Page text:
Georgia State head coach Bill Curry shouts from the sideline during Saturday's loss to Lambuth.
ATLANTA -- After making history with a win in the first football game in Georgia State history, the Panthers made more history Saturday against Lambuth.
Unfortunately, it wasn't the kind of history they were looking to make.
Lambuth University, a nationally-ranked NAIA team from Jackson, Tenn., scored twice in an 18-second span in the final three minutes to steal a 23-14 win before an announced crowd of 12,647 at the Georgia Dome.
B.A. Davis scored the eventual game-winner with a 4-yard touchdown run with 2:27 left left and Darius Buckley to lift the Eagles (1-1), ranked No. 7 in the NAIA national coaches poll, and send the Panthers (1-1) to their first defeat in school history.
But from coach Bill Curry's perspective, the game boiled down to much more than those last few minutes.
"When you're beaten on both sides of the ball at the line of scrimmage, you're not going to win many times," Curry said. "The one thing we did do was to fight back coming out after the half. And when we took the lead, I was sure we would win.
"Instead of us dominating and taking over the game, Lambuth dominated and took over the game. We made the mistakes. They knocked us off the ball. ... They simply outcoached us and beat us (Saturday)."
The Panthers did fight back after a dismal first half in which they couldn't even manage a first down and ran just 14 offensive plays and possessed the ball for only 8:45, compared to 42 plays and 21:15 for Lambuth.
But with GSU trailing 9-0, backup quarterback Kelton Hill came on in relief of starter Drew Little and finally gave the offense a shot in the arm on the second possession of the third quarter.
The 6-foot, 183-pound redshirt freshman escaped pressure after dropping back to pass, found a hole and sprinted 53 yards before being dragged down at the Lambuth 2.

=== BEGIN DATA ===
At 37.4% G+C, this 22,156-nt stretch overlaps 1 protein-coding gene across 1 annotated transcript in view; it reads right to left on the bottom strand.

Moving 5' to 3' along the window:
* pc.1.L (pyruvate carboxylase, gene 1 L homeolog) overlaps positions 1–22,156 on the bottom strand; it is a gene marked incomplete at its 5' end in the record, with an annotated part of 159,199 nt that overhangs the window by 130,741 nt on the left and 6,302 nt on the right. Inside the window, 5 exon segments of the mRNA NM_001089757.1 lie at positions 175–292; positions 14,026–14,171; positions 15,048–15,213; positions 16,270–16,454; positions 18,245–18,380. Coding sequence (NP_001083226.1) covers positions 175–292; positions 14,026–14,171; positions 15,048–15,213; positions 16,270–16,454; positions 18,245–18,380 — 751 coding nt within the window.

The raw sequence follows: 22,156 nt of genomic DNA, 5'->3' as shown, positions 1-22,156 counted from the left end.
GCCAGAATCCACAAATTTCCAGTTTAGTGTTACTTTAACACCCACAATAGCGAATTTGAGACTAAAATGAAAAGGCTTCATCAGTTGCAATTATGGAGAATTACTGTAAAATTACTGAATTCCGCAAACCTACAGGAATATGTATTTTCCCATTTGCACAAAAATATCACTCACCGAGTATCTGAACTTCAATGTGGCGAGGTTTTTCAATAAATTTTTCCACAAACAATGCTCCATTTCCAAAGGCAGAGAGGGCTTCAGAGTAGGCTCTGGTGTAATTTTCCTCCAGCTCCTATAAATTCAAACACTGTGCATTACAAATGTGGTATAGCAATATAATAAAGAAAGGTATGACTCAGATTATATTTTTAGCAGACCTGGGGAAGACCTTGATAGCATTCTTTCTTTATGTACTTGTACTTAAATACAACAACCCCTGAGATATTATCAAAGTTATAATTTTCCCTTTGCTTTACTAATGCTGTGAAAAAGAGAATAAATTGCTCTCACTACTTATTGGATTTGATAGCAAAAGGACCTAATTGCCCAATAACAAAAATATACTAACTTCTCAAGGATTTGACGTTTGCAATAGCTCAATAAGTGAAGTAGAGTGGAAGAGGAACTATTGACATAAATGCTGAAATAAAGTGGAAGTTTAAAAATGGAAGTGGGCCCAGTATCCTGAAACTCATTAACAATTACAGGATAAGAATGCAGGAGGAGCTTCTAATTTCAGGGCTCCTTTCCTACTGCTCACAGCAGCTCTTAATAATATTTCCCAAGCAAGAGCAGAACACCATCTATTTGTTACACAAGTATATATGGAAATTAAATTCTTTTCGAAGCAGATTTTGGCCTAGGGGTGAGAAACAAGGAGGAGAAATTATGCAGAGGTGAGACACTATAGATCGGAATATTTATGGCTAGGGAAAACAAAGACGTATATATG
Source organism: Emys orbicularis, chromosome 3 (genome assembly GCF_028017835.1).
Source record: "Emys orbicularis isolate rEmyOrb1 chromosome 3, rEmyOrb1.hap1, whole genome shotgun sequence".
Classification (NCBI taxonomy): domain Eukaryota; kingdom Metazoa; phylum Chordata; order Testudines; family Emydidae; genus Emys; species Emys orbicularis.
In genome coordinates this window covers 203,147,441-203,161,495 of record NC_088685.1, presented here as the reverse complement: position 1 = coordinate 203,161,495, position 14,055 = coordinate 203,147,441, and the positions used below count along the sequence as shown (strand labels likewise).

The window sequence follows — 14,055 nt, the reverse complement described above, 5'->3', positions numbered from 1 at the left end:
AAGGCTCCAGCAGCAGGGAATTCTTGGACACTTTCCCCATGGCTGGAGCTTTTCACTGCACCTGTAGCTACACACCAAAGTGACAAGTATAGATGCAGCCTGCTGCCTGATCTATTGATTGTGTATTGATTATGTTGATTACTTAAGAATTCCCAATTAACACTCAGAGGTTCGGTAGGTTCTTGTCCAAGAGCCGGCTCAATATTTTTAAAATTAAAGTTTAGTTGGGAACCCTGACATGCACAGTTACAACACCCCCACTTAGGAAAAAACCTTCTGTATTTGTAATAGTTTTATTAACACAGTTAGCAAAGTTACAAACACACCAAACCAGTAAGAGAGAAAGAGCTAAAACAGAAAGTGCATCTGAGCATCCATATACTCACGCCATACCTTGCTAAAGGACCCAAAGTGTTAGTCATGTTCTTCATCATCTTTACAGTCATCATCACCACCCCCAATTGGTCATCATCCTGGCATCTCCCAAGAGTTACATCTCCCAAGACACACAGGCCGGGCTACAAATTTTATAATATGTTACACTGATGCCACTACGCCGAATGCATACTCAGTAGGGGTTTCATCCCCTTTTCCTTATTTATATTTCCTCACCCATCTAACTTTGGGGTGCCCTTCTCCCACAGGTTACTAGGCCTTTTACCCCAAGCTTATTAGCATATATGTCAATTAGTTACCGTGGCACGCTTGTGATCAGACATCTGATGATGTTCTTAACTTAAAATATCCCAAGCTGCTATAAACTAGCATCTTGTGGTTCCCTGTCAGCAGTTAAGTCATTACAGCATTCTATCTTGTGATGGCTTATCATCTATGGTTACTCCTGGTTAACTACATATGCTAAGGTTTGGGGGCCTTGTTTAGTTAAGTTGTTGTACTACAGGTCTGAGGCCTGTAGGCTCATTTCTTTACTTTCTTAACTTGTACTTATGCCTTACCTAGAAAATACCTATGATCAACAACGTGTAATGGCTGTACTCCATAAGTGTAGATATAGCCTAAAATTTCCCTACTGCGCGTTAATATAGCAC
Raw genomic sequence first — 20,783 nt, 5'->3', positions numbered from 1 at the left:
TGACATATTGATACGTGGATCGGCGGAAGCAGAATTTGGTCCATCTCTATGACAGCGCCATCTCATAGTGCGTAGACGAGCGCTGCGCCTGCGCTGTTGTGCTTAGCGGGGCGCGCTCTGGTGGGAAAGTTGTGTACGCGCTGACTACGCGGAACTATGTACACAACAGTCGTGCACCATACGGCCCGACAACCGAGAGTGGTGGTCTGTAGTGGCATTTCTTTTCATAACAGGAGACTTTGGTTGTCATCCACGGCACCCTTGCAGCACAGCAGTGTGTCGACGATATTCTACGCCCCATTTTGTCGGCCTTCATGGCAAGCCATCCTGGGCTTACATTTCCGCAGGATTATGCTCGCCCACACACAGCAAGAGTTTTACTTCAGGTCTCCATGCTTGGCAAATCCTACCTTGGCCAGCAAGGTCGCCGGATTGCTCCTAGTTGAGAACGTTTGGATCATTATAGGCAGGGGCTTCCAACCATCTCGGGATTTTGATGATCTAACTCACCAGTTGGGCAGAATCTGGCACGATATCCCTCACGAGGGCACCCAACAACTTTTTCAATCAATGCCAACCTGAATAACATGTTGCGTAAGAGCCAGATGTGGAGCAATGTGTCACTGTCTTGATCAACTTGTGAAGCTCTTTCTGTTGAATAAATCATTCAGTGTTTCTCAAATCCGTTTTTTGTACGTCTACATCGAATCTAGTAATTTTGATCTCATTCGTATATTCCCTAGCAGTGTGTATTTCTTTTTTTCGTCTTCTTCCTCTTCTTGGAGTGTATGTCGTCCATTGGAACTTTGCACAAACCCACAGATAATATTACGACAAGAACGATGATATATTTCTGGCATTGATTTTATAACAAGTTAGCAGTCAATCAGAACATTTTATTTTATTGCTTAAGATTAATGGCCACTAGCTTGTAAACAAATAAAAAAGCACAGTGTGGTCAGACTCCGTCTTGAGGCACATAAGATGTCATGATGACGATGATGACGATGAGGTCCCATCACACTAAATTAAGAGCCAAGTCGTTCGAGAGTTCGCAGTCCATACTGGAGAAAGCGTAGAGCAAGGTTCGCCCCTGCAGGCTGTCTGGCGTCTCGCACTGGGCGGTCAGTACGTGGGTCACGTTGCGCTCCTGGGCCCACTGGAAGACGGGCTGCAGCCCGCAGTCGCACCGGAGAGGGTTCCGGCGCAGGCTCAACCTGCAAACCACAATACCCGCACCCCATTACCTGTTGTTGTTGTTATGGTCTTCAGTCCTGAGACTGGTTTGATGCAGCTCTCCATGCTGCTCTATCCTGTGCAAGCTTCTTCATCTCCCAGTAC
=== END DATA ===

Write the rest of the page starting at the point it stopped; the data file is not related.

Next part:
Two plays later, Travis Evans barreled into the end zone from 2 yards out, and kicker Lain Vance added the extra point to pull the Panthers to within 9-7 with 8:12 left in the third quarter.
A defensive stop later, and GSU had the ball back and went to its bag of tricks to get on the scoreboard again.
After three plays brought the ball to the Lambuth 39, Hill rolled to the right and pitched to tailback Rosevelt Watson.
The 5-9, 205-pound redshirt sophomore pulled up and fired a strike to Danny Williams for the touchdown to give the Panthers their first lead of the day at 14-9 with 6 seconds left in the period, and seemingly, all the momentum.
"I think it changed the game a lot," Watson said. "It gave us a lot of momentum (and) a big boost. But at the end of the game, it didn't work out."
The Lambuth offense would make sure the momentum wouldn't stay with GSU.
Still trailing 14-9, Lambuth took possession at own 31 with 10:48 to play and marched 69 yards in 17 plays, draining 8:21 off the clock.
Finally, Davis pounded in for his touchdown to give the Eagles the lead for good at 16-14 with 2:27 left.
"I think we were conditioned enough to make it through the fourth quarter," said sophomore linebacker and Dacula grad Brad Chahoy. "But we couldn't put it together at the end. That's what got us."
The long day for the Panthers defense actually started as Lambuth took the opening kickoff and rumbled 70 yards in 10 plays.
A fourth-down conversion inside GSU territory kept the drive alive and Marquis Williams finished it off a play later with a 23-yard touchdown.
The extra point was no good, but the Eagles had a 6-0 lead with 9:39 left in the first quarter.
The defense actually tightened up from there, forcing two turnovers and keeping the Panthers close.
But the lack of offensive production -- just five first downs and four interceptions by GSU quarterbacks -- made the defense stay on the field 42:02 of the game's 60 minutes, a statistic not lost on Curry.
"The most disappointing part was for us to take the lead in the fourth quarter and relinquish it on a long drive that we could've stopped many times," Curry said. "It was devastating (spending so much time on the field). I don't care who you are. Even if you have a great defense, you get worn down by having to go out there over and over and over. ... There's no question that we wore out our defense."